In the lower stages of biological evolution, where there is comparatively little intelligence, it is certain that this prakriti predominates as against purusha, the intelligent aspect. But as we ascend in the scale, where there is greater development of mind and the presence of a certain amount of self-will, we find that melody appears in the personality of the animal, as well as in its music. This is particularly true of the birds who fly in the air and who are not so earth-bound.

Even the graceful movement of the swan can be called a dance and the ideas suggested by Havelock Ellis in The Dance of Life can certainly be applied to nature, as Fabre and others have investigated, and on the other hand, the psychology of the song can be added to that of the dance. In other words, to complete a study of the music of life, the advantage of Monism is suggested which considers the cosmos as one and all forms as various gradations on a gigantic scale of evolution. And in this the relation of melody or tune to purusha is emphasized, so that the intelligence of forms and creatures becomes manifest either in song or trance according to the type of their art, and the quality thereof.

Melody being linked with intelligence, it would appear that animals lower in the scale would not have the ability to make sounds of many gradations of pitch. It is certain that the musical range of many beasts is quite small. They make rather noisy sounds as the braying of the ass or the roaring of the lion. Yet compared with the demoniacal laugh or howl, these sounds include something of a finer nature. When the love element is present, as in the mooing of the cow calling a calf or in the bleating of sheep, the sound approaches a true musical tone more than in the other instances.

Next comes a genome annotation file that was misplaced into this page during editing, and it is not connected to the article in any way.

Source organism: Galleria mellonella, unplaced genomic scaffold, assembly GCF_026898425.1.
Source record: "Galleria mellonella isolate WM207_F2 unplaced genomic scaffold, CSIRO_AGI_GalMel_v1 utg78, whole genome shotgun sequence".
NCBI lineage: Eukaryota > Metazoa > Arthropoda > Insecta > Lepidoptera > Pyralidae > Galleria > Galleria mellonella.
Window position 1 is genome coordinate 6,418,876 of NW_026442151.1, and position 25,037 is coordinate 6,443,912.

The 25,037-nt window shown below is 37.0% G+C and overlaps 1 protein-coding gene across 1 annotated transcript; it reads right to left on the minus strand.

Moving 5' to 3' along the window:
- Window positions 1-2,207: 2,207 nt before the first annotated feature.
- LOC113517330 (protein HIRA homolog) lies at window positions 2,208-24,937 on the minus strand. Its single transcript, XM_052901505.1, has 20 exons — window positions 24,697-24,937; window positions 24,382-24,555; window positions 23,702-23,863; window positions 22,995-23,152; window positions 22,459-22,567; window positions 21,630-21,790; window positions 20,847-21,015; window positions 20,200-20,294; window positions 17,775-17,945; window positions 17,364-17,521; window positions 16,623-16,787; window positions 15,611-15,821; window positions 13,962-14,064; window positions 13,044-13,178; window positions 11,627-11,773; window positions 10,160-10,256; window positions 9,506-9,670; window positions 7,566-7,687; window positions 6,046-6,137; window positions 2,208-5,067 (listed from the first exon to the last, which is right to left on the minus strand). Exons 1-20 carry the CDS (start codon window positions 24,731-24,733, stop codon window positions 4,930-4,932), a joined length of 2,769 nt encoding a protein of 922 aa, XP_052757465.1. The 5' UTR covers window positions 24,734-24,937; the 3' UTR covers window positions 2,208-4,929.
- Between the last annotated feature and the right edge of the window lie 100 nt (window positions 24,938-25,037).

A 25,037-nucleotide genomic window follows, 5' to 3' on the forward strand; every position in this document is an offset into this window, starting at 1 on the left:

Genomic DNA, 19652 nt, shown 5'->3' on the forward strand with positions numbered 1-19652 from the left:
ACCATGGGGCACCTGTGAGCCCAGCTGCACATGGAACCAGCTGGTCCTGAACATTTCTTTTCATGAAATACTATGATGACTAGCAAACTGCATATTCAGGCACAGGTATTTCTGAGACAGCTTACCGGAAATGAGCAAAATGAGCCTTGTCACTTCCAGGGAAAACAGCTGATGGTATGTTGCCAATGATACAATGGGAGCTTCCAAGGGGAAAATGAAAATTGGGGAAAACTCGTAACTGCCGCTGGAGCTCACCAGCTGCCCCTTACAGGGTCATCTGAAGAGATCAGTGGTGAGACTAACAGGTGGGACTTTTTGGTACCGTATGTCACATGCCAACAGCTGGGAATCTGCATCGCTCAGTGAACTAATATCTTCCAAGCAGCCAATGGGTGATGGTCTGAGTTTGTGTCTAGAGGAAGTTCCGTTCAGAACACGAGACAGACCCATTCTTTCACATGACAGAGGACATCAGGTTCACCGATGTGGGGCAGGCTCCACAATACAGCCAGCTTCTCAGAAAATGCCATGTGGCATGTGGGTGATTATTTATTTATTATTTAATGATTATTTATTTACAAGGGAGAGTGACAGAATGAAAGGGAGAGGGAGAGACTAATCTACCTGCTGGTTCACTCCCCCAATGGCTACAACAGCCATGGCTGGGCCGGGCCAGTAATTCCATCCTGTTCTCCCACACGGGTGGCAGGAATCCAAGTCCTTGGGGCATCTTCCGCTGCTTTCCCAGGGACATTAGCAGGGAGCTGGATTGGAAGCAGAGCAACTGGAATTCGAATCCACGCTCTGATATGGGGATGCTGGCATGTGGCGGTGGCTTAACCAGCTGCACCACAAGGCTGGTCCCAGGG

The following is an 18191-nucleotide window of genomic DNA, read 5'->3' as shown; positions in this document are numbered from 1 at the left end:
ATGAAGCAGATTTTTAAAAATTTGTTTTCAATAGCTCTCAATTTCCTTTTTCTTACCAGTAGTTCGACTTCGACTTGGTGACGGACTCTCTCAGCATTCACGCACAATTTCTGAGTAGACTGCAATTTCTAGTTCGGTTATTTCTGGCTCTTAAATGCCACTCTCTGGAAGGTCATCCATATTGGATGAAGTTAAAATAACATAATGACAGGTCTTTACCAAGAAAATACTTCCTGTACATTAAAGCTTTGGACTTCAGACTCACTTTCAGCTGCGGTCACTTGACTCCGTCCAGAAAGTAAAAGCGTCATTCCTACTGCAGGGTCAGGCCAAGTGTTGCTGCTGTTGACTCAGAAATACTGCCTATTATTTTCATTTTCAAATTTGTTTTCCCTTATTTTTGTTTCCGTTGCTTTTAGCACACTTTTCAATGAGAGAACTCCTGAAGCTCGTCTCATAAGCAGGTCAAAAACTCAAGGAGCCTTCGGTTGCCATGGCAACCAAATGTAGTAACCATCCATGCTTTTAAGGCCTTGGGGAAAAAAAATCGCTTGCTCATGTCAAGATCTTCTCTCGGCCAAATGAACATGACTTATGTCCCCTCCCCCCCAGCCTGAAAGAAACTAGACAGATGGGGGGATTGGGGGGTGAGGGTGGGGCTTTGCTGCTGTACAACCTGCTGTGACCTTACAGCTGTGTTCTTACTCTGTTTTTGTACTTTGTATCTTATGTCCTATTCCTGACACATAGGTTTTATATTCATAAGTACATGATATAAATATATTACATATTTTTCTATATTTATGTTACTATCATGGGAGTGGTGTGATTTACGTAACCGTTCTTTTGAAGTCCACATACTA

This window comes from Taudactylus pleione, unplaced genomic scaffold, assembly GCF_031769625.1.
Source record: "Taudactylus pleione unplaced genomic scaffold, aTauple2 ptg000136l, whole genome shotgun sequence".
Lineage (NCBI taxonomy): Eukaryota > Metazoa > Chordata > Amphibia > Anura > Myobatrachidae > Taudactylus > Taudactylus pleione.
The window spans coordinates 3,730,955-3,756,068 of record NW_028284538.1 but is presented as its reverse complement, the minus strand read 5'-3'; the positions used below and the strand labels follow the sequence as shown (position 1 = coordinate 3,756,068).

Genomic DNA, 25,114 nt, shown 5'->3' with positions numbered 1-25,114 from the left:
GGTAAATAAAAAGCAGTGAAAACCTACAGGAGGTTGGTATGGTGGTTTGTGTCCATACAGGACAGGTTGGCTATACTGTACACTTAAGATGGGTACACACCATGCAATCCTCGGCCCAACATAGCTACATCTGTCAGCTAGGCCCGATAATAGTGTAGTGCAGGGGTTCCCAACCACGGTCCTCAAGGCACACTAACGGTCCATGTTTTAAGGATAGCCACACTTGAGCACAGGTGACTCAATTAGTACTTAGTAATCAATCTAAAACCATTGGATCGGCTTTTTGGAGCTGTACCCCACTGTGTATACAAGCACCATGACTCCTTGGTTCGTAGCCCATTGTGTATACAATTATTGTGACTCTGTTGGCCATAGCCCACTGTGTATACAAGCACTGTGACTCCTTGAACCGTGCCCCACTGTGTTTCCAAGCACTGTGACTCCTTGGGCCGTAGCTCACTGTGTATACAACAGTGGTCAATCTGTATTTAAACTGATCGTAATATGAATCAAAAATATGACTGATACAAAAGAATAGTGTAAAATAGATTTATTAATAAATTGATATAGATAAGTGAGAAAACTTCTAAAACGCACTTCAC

As a rule, the sounds of the animals show the predominance of purusha, for it is the inner personality which is striving to express itself and so there is some essence of melody. There are some animals, however, which can give out another music, more dominated by prakriti, and therefore rhythmical rather than melodic, such as the purring of the cat. The joy of the feline is thus sometimes expressed inwardly by this rhythmical music, or else outwardly in the melodious though awkward dance sometimes performed by cats. This last shows a kind of intense joy, which can be regarded as spiritual for an entity in that state of evolution.

What is true of the animal, or beast particularly, seems to hold for that unseen world of the raksha which is mentioned so often in Hindu literature. On the psychic side it would appear that the animal and raksha are rather close, if not identical, and it is certain that the music, if such there can truly be, of such entities, is very similar in its fundamentals to that of the beasts.

Next higher in the scale, according to Oriental tradition, comes the asura. This stage of evolution reveals a realm of comparative intelligence where darkness or shadow predominates over light. For, according to an almost universal tradition, the asura was a fallen angel, possessing an intelligence like the angel or deva, but having become selfish, doomed to live in a realm of comparative darkness.